Inquiring, engaging and exploring the possibilities of the digital – from enhancement of collections to immersive environments – the conference discussed the distinctions between what is real and what is artificial, what is experienced and what is perceived; and to expand the notion of what the virtual can be.
This was a Contemporary Art Society event in association with the National Gallery.
Image above: Detail from Larry Achiampong and David Blandy, 'Finding Fanon 2' (2015). UHD Digital Video screenshot Courtesy of Larry Achiampong and David Blandy
25 May 2018, 6.30–8pm
What do we mean by the ‘Italian Renaissance’, and is the term still a helpful one when interpreting art from the period?
Marking the bicentenary of the birth of Swiss art historian Jacob Burckhardt, this seminar, comprised of a panel of curators, explored how best to present Renaissance art to modern museum audiences.
This was a British Academy event, in association with the National Gallery.
Image above: Detail from Sandro Botticelli, Venus and Mars, about 1485
27–28 April 2018
The National Gallery, in association with the Institut Français, presented an international academic conference to coincide with The Credit Suisse Exhibition: Monet & Architecture
While the exhibition catalogue is by a single author, the conference provided an opportunity to hear from other voices and their different perspectives on the exhibition, enhancing or challenging its premises.
Given that the theme of 'Monet & Architecture' was a new one, the conference challenged scholars in the field to explore the theme and to put forward their own arguments and interpretations.
The conference used Monet’s paintings as starting points from which to explore many avenues, from contemporary aesthetics such as naturalism and symbolism, via practicalities such as tourism and transport, to issues of modernity and interpretation. In a wider context, 'Monet & Architecture' had implications for the study of Impressionism, asking how other artists responded to the built environment.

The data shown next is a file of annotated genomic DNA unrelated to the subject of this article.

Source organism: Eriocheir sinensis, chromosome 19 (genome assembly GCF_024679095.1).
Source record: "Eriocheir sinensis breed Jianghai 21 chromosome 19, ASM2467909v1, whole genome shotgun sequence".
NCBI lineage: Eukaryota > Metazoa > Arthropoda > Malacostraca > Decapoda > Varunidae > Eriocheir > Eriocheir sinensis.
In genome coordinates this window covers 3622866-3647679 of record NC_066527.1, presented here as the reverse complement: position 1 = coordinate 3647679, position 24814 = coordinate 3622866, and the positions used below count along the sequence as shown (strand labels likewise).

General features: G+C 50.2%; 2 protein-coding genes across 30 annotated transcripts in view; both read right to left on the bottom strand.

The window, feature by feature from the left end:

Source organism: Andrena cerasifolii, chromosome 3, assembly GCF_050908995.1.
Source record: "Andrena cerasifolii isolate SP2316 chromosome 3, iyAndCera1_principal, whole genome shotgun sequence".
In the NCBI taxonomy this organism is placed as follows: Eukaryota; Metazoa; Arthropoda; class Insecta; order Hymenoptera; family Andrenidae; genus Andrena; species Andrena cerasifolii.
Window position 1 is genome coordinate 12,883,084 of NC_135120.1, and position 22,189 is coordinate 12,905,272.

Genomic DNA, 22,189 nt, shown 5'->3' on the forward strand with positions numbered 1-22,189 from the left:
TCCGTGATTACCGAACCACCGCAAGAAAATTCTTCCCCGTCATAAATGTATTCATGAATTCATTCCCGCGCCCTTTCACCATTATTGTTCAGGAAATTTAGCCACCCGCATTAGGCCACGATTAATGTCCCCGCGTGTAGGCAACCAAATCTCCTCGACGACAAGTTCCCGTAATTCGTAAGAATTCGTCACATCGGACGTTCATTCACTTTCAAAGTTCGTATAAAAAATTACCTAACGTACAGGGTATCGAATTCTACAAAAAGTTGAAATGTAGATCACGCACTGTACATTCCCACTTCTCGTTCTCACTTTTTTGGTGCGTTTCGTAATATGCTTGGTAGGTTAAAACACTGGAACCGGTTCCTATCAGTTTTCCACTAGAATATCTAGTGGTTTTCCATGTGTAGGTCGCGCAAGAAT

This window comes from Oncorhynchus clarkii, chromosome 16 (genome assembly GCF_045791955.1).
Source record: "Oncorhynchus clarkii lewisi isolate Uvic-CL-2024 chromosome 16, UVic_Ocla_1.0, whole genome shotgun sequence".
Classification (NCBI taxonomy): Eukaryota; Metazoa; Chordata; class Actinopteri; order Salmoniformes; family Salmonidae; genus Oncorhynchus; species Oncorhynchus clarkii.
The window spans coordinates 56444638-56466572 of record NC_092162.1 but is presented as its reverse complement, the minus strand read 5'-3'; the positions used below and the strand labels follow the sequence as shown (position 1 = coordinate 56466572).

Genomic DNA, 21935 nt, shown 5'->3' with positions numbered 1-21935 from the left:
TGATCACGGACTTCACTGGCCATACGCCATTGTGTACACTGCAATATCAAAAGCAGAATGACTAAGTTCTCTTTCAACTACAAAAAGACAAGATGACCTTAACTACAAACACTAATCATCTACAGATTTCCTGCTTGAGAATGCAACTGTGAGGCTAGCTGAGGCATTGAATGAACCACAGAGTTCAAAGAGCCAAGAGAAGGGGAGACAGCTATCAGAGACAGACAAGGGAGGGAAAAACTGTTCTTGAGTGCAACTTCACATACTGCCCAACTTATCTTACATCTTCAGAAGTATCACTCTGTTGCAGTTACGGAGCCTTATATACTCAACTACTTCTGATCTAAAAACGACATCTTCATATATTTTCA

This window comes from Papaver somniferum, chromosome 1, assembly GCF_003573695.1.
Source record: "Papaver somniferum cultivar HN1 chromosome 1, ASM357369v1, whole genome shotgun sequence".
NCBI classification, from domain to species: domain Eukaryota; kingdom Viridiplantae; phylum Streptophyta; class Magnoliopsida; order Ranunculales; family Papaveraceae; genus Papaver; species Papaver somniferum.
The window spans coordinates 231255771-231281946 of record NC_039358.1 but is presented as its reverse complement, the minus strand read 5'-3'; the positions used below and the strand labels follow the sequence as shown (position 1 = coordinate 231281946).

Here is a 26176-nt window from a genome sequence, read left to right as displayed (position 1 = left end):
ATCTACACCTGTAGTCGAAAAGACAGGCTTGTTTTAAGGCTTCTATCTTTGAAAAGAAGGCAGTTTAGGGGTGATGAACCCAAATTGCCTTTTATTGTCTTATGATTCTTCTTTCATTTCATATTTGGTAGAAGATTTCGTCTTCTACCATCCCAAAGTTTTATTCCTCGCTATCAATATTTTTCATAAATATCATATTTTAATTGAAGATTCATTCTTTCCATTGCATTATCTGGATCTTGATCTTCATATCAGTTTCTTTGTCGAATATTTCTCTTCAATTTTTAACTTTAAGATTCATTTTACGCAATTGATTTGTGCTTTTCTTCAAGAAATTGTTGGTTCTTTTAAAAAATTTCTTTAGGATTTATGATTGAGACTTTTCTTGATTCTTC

Image above: Detail from Claude Monet, The Gare St-Lazare, 1877
12–13 January 2018
‘I should think it’s the finest picture in the world.’
Burne-Jones on the Arnolfini Portrait (19 February 1897)
Acquired by the National Gallery in 1842, Jan van Eyck’s 'Arnolfini Portrait' with its rich colours, precise detail, and enigmatic symbolism had a profound and lasting impact upon the young Pre-Raphaelite artists who banded together six years later to challenge the art establishment of the day.
Fascination with van Eyck’s painting persisted in artistic circles and the public imagination alike, and the 'Arnolfini Portrait' came to achieve almost cult-like status in the ongoing discussions around the art-historical canon. Van Eyck’s potent influence on the avant-garde painting of the PRB initiated a transhistorical visual dialogue whose ramifications can be traced throughout the development of the Pre-Raphaelite movement and beyond.
Organised in conjunction with the exhibition 'Reflections: Van Eyck and the Pre-Raphaelites', this conference explored the complexities of the relationship between van Eyck and the Pre-Raphaelites. Areas explored included: Netherlandish art and its 19th-century reception, conservation and technique, colour, mirrors and mirroring, painting and literature, photography, magic and the supernatural.
Convened by Professor Liz Prettejohn (University of York) and Dr Claire Yearwood.
Image above: Detail from Jan van Eyck, The Arnolfini Portrait, 1434
Friday 10 November 2017, 10am–5.45pm